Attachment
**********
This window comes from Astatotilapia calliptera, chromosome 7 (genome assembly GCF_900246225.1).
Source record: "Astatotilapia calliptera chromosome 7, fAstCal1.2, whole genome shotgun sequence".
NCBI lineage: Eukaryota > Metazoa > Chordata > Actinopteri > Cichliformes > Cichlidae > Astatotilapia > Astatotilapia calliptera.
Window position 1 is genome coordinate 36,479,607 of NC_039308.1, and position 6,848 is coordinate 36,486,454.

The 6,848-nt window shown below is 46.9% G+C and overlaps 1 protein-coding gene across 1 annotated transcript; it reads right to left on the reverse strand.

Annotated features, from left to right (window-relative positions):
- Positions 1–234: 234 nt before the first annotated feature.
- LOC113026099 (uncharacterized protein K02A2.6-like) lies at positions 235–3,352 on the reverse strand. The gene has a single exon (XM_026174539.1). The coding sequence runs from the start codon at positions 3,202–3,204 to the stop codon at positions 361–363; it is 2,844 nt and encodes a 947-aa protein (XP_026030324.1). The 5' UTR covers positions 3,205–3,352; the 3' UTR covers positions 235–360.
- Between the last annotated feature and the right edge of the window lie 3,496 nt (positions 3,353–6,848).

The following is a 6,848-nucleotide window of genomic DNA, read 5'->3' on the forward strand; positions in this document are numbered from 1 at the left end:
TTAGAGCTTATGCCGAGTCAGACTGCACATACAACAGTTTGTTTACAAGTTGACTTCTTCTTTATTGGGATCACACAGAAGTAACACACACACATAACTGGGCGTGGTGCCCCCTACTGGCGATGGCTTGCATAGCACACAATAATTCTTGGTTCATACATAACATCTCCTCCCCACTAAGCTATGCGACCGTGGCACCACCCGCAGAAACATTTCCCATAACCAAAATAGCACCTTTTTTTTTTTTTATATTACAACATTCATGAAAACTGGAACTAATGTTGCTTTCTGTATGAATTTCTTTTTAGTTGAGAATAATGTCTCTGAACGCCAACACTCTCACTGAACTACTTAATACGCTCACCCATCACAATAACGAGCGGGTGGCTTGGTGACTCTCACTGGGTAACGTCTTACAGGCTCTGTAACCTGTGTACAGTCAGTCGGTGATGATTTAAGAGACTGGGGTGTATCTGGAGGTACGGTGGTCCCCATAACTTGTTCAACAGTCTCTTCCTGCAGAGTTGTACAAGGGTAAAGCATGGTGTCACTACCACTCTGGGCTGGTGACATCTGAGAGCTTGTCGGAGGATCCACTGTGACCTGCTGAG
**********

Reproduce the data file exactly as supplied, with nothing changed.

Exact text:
This window comes from Astatotilapia calliptera, chromosome 7 (genome assembly GCF_900246225.1).
Source record: "Astatotilapia calliptera chromosome 7, fAstCal1.2, whole genome shotgun sequence".
NCBI lineage: Eukaryota > Metazoa > Chordata > Actinopteri > Cichliformes > Cichlidae > Astatotilapia > Astatotilapia calliptera.
Window position 1 is genome coordinate 36,479,607 of NC_039308.1, and position 6,848 is coordinate 36,486,454.

The 6,848-nt window shown below is 46.9% G+C and overlaps 1 protein-coding gene across 1 annotated transcript; it reads right to left on the reverse strand.

Annotated features, from left to right (window-relative positions):
- Positions 1–234: 234 nt before the first annotated feature.
- LOC113026099 (uncharacterized protein K02A2.6-like) lies at positions 235–3,352 on the reverse strand. The gene has a single exon (XM_026174539.1). The coding sequence runs from the start codon at positions 3,202–3,204 to the stop codon at positions 361–363; it is 2,844 nt and encodes a 947-aa protein (XP_026030324.1). The 5' UTR covers positions 3,205–3,352; the 3' UTR covers positions 235–360.
- Between the last annotated feature and the right edge of the window lie 3,496 nt (positions 3,353–6,848).

The following is a 6,848-nucleotide window of genomic DNA, read 5'->3' on the forward strand; positions in this document are numbered from 1 at the left end:
TTAGAGCTTATGCCGAGTCAGACTGCACATACAACAGTTTGTTTACAAGTTGACTTCTTCTTTATTGGGATCACACAGAAGTAACACACACACATAACTGGGCGTGGTGCCCCCTACTGGCGATGGCTTGCATAGCACACAATAATTCTTGGTTCATACATAACATCTCCTCCCCACTAAGCTATGCGACCGTGGCACCACCCGCAGAAACATTTCCCATAACCAAAATAGCACCTTTTTTTTTTTTTATATTACAACATTCATGAAAACTGGAACTAATGTTGCTTTCTGTATGAATTTCTTTTTAGTTGAGAATAATGTCTCTGAACGCCAACACTCTCACTGAACTACTTAATACGCTCACCCATCACAATAACGAGCGGGTGGCTTGGTGACTCTCACTGGGTAACGTCTTACAGGCTCTGTAACCTGTGTACAGTCAGTCGGTGATGATTTAAGAGACTGGGGTGTATCTGGAGGTACGGTGGTCCCCATAACTTGTTCAACAGTCTCTTCCTGCAGAGTTGTACAAGGGTAAAGCATGGTGTCACTACCACTCTGGGCTGGTGACATCTGAGAGCTTGTCGGAGGATCCACTGTGACCTGCTGAG